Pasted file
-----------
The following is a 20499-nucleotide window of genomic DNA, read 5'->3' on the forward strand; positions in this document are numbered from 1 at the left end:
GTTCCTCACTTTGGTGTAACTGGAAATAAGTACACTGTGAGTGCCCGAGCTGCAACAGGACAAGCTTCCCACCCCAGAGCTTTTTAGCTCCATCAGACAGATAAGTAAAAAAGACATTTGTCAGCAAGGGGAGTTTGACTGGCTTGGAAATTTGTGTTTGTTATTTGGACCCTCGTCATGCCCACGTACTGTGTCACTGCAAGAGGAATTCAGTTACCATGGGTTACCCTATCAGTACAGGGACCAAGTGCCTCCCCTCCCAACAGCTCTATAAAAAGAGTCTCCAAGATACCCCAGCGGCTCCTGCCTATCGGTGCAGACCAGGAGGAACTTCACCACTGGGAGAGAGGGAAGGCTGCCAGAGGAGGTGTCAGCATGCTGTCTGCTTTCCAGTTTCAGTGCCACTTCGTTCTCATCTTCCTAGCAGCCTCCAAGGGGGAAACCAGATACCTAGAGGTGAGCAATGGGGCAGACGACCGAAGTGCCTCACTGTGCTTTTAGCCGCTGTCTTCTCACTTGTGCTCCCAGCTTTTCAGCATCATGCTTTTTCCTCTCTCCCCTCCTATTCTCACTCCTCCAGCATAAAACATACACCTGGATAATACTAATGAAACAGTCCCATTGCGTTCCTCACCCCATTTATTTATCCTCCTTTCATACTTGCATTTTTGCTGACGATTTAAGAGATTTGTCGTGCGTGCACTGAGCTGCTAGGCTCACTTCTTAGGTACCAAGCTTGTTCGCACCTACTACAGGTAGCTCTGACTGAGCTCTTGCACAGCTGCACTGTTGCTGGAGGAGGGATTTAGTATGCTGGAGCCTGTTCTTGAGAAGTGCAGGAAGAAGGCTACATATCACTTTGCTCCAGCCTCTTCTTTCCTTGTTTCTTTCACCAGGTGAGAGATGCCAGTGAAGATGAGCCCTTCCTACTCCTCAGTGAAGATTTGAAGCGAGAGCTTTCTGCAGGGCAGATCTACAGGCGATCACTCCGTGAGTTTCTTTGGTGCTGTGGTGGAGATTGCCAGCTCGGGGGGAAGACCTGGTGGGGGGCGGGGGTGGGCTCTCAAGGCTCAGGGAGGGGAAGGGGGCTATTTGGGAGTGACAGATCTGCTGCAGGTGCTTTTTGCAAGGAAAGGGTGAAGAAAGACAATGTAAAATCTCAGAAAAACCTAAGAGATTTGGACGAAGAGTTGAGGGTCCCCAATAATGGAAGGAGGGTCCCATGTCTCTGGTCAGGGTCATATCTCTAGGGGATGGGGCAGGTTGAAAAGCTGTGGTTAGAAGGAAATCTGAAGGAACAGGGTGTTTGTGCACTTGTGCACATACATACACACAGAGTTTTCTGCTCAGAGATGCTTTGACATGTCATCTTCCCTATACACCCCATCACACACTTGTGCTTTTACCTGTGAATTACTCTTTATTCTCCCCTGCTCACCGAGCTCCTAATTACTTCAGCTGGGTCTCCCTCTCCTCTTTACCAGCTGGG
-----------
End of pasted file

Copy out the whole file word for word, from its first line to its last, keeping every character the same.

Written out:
The following is a 20499-nucleotide window of genomic DNA, read 5'->3' on the forward strand; positions in this document are numbered from 1 at the left end:
GTTCCTCACTTTGGTGTAACTGGAAATAAGTACACTGTGAGTGCCCGAGCTGCAACAGGACAAGCTTCCCACCCCAGAGCTTTTTAGCTCCATCAGACAGATAAGTAAAAAAGACATTTGTCAGCAAGGGGAGTTTGACTGGCTTGGAAATTTGTGTTTGTTATTTGGACCCTCGTCATGCCCACGTACTGTGTCACTGCAAGAGGAATTCAGTTACCATGGGTTACCCTATCAGTACAGGGACCAAGTGCCTCCCCTCCCAACAGCTCTATAAAAAGAGTCTCCAAGATACCCCAGCGGCTCCTGCCTATCGGTGCAGACCAGGAGGAACTTCACCACTGGGAGAGAGGGAAGGCTGCCAGAGGAGGTGTCAGCATGCTGTCTGCTTTCCAGTTTCAGTGCCACTTCGTTCTCATCTTCCTAGCAGCCTCCAAGGGGGAAACCAGATACCTAGAGGTGAGCAATGGGGCAGACGACCGAAGTGCCTCACTGTGCTTTTAGCCGCTGTCTTCTCACTTGTGCTCCCAGCTTTTCAGCATCATGCTTTTTCCTCTCTCCCCTCCTATTCTCACTCCTCCAGCATAAAACATACACCTGGATAATACTAATGAAACAGTCCCATTGCGTTCCTCACCCCATTTATTTATCCTCCTTTCATACTTGCATTTTTGCTGACGATTTAAGAGATTTGTCGTGCGTGCACTGAGCTGCTAGGCTCACTTCTTAGGTACCAAGCTTGTTCGCACCTACTACAGGTAGCTCTGACTGAGCTCTTGCACAGCTGCACTGTTGCTGGAGGAGGGATTTAGTATGCTGGAGCCTGTTCTTGAGAAGTGCAGGAAGAAGGCTACATATCACTTTGCTCCAGCCTCTTCTTTCCTTGTTTCTTTCACCAGGTGAGAGATGCCAGTGAAGATGAGCCCTTCCTACTCCTCAGTGAAGATTTGAAGCGAGAGCTTTCTGCAGGGCAGATCTACAGGCGATCACTCCGTGAGTTTCTTTGGTGCTGTGGTGGAGATTGCCAGCTCGGGGGGAAGACCTGGTGGGGGGCGGGGGTGGGCTCTCAAGGCTCAGGGAGGGGAAGGGGGCTATTTGGGAGTGACAGATCTGCTGCAGGTGCTTTTTGCAAGGAAAGGGTGAAGAAAGACAATGTAAAATCTCAGAAAAACCTAAGAGATTTGGACGAAGAGTTGAGGGTCCCCAATAATGGAAGGAGGGTCCCATGTCTCTGGTCAGGGTCATATCTCTAGGGGATGGGGCAGGTTGAAAAGCTGTGGTTAGAAGGAAATCTGAAGGAACAGGGTGTTTGTGCACTTGTGCACATACATACACACAGAGTTTTCTGCTCAGAGATGCTTTGACATGTCATCTTCCCTATACACCCCATCACACACTTGTGCTTTTACCTGTGAATTACTCTTTATTCTCCCCTGCTCACCGAGCTCCTAATTACTTCAGCTGGGTCTCCCTCTCCTCTTTACCAGCTGGG